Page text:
Hiring companies use recruiters to gain access to top talent that they are unable to find on their own and to also streamline their recruitment processes. This is a way for them to also control the number of applications they receive — essentially serving as a direct prevention method for double submissions. By applying through different agencies, you are contradicting the purpose of this process and this can get you blacklisted from the hiring company. If you are blacklisted this means that you will automatically be disqualified from ever being considered for any future opportunities with this particular company. Additionally, you also run the risk of this company recommending other organizations in the same industry to not hire you. Your odds don’t seem too great anymore!

You Burn Your Bridges (Scorch Them)

When you work with a recruiter and you agree to have that person and company represent you for an opportunity, you seal this agreement typically in writing by email. This agreement is your word (your bond) that this recruiter (or recruitment company) is the only one allowed to represent you for this particular position — meaning you also cannot apply with any other agencies or directly to the hiring company. Going through multiple recruiters for the same position is a breach of ethics. You jeopardize the relationship that you have with your recruiter and create a lack of trust. Additionally, all of the hard work and efforts that went into your submission have now become futile.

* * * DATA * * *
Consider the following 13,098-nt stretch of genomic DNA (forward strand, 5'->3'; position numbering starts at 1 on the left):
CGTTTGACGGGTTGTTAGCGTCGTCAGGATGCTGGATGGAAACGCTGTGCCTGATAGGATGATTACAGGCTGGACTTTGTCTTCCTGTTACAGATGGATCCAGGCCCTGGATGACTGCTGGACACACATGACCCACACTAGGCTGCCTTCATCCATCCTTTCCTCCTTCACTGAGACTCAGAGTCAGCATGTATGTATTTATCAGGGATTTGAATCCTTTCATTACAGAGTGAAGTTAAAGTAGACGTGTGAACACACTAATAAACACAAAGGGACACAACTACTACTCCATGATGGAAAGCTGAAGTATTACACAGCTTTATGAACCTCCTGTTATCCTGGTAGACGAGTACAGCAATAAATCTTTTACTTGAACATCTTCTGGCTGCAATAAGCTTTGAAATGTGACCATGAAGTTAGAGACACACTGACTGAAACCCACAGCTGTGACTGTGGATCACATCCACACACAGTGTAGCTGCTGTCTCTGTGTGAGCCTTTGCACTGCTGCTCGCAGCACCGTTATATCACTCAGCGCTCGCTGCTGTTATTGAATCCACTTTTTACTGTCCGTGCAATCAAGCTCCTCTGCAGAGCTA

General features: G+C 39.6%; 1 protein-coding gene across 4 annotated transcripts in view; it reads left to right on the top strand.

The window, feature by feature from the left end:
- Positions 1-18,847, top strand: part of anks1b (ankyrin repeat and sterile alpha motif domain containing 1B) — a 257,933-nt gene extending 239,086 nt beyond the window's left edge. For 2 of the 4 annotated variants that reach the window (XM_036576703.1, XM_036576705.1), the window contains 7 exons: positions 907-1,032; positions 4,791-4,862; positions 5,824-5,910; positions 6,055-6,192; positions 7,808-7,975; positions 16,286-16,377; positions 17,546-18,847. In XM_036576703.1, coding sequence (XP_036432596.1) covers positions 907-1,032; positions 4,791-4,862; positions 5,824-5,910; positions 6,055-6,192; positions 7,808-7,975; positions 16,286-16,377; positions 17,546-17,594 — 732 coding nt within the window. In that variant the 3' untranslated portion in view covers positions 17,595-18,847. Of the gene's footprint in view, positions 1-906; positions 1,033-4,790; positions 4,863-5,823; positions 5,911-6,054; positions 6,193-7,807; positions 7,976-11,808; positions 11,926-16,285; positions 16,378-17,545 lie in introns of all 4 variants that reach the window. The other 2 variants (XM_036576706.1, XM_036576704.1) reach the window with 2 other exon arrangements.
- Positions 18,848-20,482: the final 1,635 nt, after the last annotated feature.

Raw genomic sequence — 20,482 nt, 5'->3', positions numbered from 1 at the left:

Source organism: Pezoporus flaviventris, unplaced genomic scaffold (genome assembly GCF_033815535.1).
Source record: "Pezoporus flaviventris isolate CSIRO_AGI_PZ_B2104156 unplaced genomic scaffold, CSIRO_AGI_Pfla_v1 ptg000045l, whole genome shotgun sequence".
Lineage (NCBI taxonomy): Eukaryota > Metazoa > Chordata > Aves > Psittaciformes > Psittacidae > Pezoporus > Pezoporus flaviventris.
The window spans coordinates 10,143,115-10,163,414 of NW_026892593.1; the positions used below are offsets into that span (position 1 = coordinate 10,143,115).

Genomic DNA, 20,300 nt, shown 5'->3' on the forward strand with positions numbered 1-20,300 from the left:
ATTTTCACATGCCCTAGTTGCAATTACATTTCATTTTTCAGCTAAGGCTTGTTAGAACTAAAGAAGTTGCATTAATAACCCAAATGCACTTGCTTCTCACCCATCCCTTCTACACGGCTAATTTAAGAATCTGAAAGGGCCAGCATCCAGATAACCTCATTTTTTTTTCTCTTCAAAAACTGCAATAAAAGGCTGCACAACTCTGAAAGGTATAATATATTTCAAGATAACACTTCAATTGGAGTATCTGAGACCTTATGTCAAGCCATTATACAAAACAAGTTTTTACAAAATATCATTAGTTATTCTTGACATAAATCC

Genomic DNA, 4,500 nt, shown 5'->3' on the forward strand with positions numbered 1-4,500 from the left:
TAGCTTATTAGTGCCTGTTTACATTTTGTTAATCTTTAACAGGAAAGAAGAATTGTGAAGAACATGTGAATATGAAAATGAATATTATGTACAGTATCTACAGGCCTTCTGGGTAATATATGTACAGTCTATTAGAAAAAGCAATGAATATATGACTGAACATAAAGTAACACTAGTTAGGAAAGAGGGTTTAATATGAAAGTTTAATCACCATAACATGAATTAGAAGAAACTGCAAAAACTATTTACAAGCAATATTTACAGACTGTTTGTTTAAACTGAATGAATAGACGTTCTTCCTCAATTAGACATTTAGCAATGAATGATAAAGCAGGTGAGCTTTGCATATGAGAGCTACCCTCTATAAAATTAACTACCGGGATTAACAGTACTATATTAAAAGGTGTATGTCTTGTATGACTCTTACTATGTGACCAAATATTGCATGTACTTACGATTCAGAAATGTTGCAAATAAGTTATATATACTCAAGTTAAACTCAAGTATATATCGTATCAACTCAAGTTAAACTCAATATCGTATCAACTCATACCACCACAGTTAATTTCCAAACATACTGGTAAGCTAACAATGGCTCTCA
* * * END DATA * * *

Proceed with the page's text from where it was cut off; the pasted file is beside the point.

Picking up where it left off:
Recruiter Wars